Wednesday, February 14, 2007


Defence lawyers love indications, and those magistrates who have the confidence to give them love them too.
We are about to sentence a reports case. We have read the pre-sentence report outside, and we have had a quick straw poll on how we feel about its contents. We agree that the probation officer's proposed sentence makes sense (this is most often the case where an addiction has to be addressed). Defence brief gets to his or her feet, set on dissuading us from doing the things that we could do but in fact have no intention of doing. As he draws breath, I speak firmly:- "Mr. Smith. My colleagues and I have read the reports and we have had a preliminary discussion of their conclusions. Unless you seek to persuade us otherwise, we are minded to follow the report's recommendations. Of course we will be happy to hear any submissions that you wish to make". The brief glances to check that I have finished, and the next bit usually starts: "I am grateful sir, and I have nothing to add".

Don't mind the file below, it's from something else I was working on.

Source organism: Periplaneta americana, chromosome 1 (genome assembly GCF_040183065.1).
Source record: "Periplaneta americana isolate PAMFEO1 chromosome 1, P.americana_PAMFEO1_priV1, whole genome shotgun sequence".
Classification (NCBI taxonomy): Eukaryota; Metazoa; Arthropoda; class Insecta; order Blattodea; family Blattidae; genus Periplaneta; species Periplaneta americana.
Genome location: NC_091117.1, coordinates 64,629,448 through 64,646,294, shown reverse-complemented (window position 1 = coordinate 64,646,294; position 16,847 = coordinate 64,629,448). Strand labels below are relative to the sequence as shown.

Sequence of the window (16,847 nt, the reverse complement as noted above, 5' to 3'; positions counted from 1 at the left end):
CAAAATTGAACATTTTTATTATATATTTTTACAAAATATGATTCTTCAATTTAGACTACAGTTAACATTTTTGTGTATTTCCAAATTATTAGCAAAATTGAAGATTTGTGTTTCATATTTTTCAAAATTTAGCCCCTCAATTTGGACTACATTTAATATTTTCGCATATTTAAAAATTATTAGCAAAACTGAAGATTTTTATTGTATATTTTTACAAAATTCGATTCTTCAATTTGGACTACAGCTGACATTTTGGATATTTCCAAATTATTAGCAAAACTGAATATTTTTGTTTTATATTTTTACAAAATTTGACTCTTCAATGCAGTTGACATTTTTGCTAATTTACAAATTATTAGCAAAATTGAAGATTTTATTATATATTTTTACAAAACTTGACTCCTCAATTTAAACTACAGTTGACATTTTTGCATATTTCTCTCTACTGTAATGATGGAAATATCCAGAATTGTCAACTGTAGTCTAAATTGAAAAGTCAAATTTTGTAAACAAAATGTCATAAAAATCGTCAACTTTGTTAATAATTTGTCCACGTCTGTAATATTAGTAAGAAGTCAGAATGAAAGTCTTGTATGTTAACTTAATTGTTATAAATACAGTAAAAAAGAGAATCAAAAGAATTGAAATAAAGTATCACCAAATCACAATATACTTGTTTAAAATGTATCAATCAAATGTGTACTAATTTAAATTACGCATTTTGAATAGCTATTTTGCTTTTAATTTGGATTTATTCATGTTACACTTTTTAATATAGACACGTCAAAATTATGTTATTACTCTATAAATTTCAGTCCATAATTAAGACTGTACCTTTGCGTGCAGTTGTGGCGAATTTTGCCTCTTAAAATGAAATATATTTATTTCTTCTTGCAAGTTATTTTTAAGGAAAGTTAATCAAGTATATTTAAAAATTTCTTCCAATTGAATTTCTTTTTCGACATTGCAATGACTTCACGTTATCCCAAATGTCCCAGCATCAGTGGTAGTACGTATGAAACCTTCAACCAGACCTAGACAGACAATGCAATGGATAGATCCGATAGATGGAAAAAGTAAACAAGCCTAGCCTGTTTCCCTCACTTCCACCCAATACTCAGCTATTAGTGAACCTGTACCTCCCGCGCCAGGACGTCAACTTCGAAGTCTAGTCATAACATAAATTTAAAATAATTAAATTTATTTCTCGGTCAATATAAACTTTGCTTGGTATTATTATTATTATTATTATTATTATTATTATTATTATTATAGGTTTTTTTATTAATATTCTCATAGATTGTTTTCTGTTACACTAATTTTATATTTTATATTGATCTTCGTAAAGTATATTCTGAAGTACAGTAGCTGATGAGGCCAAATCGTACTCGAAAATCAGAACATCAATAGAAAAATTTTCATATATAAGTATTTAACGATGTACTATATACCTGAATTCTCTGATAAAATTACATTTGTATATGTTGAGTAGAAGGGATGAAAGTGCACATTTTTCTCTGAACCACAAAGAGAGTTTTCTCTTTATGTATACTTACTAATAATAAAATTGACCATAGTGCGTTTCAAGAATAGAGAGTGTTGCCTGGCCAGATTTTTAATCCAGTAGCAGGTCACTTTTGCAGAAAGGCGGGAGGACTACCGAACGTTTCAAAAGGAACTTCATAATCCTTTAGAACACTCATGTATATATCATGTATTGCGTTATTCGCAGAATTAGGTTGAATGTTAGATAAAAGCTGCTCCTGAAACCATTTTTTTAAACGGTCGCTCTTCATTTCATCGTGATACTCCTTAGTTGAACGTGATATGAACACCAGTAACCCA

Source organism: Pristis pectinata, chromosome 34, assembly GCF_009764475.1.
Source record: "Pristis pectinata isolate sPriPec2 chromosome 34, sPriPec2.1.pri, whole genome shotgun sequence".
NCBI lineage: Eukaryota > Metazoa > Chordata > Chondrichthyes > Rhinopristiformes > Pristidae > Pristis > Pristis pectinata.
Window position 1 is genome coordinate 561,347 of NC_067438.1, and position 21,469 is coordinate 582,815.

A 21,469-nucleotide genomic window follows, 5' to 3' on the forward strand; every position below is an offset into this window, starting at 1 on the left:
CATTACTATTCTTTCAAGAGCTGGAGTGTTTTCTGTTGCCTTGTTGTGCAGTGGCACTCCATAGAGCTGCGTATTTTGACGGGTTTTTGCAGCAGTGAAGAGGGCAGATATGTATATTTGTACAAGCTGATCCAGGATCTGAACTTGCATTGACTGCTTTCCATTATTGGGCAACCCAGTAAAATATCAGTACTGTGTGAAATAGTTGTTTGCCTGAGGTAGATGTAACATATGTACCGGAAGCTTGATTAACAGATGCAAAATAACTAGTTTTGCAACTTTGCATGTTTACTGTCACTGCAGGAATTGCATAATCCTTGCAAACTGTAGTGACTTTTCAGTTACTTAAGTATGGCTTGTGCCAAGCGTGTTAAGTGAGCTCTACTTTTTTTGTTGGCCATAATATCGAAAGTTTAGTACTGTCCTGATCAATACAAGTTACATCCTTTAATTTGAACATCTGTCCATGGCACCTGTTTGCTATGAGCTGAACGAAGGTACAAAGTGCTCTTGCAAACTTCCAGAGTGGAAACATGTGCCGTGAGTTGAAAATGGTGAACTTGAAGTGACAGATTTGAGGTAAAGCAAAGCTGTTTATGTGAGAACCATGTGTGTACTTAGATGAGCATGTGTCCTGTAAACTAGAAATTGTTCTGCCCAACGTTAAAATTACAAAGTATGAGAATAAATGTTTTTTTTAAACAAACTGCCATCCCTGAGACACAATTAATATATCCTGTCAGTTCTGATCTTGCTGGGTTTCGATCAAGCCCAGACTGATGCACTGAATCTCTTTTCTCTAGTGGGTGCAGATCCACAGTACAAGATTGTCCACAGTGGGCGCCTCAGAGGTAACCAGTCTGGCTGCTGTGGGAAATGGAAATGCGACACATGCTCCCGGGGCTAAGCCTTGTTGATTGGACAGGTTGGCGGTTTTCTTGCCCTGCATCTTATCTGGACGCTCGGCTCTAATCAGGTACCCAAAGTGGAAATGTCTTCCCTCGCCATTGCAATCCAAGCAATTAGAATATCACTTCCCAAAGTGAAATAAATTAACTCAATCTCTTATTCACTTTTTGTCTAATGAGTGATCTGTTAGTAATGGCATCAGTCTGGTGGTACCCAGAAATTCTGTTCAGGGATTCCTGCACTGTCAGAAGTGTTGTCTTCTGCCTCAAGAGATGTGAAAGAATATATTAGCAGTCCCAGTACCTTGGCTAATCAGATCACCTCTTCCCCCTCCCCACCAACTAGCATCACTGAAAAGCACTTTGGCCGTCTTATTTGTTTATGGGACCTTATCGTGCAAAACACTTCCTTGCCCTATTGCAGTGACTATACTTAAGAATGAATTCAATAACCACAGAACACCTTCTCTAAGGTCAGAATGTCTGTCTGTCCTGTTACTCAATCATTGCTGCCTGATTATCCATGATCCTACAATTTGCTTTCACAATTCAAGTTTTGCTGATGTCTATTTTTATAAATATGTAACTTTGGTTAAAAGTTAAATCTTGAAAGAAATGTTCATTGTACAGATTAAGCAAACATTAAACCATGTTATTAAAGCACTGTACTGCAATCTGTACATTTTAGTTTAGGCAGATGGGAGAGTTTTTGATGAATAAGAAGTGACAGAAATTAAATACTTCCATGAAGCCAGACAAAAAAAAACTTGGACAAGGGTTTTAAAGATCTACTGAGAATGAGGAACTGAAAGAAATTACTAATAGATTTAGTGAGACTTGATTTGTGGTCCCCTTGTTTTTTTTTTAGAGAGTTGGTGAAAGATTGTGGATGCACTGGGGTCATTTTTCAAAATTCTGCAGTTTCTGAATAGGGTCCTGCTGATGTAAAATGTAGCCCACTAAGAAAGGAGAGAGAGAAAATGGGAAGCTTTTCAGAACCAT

Job done, ten minutes saved, everybody happy.

No comments:

Post a Comment

Posts are pre-moderated. Please bear with us if this takes a little time, but the number of bores and obsessives was getting out of hand, as were the fake comments advertising rubbish.